On a day when Australian hope was largely defeated, Blake Windred and Jack Trent were high when the American amateur started in North Carolina.
Windred, the world No. 11, played back an exemplary nine on the No. 4 track in Pinehurst to race through the field on the first day of two-color qualifying rounds.
The Novocastrian stumbled out of the blocks and was two left after three places in the eighth hole, but from that moment peeled off five birdies to get a fine of three under 67.
"I felt pretty good, pretty comfortable," said Windred.
“It was pretty early there and then in the nine years before, we had really, really good circumstances. I could use it, so I was pretty happy with the round in the end. "
Windred said that patience was the key to his round due to his early problems.
"(The birdie at nine) got me back a bit and then I shot some good shots," he said.
"I really nailed a few putts and a few shots with which I could make pretty nice birdies, especially on a few of the hard holes.
"So I was very, very happy with it."
That was good enough to share fourth position on a day when almost all the top scores were returned on the No. 4 track, with a handful of Aussies fighting hard on the nearby No. 2 beast.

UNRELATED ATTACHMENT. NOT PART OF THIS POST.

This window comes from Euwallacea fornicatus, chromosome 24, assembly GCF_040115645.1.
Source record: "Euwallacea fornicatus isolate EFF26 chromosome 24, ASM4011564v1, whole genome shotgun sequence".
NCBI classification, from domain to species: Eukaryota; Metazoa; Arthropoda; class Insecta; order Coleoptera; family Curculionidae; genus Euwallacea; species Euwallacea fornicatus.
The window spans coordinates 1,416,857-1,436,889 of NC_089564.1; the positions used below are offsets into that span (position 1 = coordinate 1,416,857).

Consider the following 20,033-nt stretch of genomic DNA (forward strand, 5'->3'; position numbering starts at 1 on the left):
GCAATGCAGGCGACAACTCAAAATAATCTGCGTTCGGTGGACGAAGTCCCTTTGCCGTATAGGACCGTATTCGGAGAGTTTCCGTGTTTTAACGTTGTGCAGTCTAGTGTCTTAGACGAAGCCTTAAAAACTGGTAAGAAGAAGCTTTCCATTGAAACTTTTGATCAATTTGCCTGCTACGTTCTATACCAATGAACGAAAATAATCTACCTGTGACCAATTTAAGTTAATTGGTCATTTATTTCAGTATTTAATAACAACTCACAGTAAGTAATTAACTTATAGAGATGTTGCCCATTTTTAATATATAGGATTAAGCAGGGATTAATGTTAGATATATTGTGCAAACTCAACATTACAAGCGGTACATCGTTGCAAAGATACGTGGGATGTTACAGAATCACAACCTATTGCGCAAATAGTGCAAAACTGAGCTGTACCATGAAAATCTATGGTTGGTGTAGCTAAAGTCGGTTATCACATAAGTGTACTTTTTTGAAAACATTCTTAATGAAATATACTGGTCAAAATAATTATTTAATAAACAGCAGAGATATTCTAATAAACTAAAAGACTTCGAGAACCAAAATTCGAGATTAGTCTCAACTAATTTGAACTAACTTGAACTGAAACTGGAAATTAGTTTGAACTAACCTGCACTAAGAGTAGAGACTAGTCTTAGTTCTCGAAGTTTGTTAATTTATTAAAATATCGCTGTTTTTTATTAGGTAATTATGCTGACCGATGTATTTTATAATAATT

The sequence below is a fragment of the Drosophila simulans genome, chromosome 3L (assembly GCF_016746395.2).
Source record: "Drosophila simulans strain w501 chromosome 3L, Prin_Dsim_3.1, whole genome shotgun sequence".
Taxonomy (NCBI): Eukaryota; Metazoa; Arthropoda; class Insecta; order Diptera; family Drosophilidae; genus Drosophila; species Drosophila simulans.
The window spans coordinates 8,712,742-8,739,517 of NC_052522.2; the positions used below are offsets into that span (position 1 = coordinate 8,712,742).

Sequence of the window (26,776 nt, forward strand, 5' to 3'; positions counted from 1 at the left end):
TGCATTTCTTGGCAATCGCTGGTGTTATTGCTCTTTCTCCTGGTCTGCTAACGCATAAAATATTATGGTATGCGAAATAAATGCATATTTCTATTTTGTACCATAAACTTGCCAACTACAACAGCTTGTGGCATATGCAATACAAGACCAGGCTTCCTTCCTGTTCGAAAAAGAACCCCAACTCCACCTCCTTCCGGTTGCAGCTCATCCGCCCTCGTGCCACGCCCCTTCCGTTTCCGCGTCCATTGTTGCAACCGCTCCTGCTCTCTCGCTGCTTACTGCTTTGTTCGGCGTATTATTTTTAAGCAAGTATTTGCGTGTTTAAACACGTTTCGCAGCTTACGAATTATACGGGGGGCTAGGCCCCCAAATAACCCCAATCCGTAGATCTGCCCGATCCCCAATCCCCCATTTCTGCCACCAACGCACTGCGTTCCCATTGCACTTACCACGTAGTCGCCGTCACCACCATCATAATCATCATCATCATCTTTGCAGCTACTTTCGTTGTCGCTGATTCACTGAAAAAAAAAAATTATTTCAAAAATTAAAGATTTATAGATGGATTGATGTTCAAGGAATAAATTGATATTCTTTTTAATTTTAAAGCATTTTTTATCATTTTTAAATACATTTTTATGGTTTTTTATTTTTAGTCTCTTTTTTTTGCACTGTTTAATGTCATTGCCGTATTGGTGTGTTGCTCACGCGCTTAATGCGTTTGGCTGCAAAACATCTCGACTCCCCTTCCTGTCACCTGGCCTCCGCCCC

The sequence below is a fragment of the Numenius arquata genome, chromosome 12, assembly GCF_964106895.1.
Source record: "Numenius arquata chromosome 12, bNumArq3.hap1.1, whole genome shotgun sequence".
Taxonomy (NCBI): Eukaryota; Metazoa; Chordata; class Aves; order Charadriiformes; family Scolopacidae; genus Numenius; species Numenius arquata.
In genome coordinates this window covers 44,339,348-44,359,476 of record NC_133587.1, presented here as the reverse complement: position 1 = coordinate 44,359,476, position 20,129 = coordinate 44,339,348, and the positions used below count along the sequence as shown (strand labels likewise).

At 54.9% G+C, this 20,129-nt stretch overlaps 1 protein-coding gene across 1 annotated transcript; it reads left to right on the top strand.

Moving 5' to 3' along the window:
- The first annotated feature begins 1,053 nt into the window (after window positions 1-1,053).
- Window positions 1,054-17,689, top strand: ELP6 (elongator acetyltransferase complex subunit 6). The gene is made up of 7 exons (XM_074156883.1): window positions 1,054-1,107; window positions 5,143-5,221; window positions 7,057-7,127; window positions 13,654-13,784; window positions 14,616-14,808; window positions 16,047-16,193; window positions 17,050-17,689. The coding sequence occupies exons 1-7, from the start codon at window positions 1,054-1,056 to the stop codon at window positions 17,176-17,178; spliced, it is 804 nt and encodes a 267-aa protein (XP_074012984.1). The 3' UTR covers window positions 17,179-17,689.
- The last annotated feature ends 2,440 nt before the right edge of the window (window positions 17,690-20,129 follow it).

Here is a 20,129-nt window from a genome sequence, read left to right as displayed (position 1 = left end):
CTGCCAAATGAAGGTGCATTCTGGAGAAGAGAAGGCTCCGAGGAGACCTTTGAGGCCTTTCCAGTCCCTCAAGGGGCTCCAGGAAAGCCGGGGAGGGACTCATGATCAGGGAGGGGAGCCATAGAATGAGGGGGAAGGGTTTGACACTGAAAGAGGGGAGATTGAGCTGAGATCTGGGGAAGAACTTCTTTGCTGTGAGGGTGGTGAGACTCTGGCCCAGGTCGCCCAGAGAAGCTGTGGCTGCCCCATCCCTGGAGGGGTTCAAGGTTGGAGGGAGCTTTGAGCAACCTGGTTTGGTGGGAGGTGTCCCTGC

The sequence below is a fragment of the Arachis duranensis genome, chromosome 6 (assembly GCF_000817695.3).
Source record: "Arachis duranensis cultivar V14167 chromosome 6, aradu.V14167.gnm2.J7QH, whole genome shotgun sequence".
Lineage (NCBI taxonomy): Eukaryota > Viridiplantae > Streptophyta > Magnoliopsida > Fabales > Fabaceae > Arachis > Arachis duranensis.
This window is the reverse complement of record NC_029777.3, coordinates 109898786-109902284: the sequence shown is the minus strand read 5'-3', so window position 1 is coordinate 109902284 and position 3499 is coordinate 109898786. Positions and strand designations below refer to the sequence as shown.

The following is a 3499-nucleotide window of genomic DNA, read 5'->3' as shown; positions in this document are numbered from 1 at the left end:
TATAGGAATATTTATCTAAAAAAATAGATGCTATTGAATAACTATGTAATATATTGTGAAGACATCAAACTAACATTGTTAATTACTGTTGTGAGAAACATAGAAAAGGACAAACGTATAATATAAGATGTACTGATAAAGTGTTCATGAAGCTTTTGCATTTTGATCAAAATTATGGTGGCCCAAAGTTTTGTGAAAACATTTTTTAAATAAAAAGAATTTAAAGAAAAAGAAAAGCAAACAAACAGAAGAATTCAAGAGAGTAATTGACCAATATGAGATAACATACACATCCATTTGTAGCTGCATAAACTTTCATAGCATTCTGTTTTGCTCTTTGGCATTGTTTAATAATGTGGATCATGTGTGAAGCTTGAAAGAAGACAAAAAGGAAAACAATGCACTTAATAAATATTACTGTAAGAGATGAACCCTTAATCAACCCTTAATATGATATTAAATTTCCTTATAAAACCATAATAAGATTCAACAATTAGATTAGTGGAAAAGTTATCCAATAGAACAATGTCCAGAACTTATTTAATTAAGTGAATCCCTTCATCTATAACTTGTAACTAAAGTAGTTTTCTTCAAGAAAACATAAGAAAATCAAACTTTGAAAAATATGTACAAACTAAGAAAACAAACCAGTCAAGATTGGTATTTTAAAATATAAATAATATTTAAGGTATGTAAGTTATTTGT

Another to shine at number 4 was the American Queenslander Trent, which brought back a quality 68 that also featured a result of late birdies.
But it wasn't that promising for the other four Aussies in the field of & # 39; the world's leading amateur event.
World number 3 David Micheluzzi turned four hours after starting on the 10th and finally found a birdie on the long par-four to stop the bleeding and finish at five.
Remarkably, in a group with world No. 1 Cole Hammer and No. 2 Conor Gough, that was the only bird of the day of the glamor trio. Hammer also finished at five over, while the Englishman Gough effectively finished at nine over.
New South Welshman Jordie Garner returned a fighting 73 to sit three on the No.4 course, but the shine came off late with a double-bogey seven on the par-five 17th.
His NSW state teammate Josh Armstrong earned his share of the birdies on the more difficult No.2 course, but suffered from three double bogeys to finish in six.
Western Australian-based Karl Vilips, who was based in Western Australia, started disastrous on the second course and made six straight bogeys for two pars after starting on the 10th.
But it became even worse for the upcoming double representative of the Junior Presidents Cup when he doubled the 18th and surrendered eight.
Vilips did much better on the first nine with three birdies, but still has a lot to do from his seven-over-par total.
The top seven scores were all returned on the number 4 course, which means that it is difficult to determine the respective positions until the players switch to the second round of tomorrow.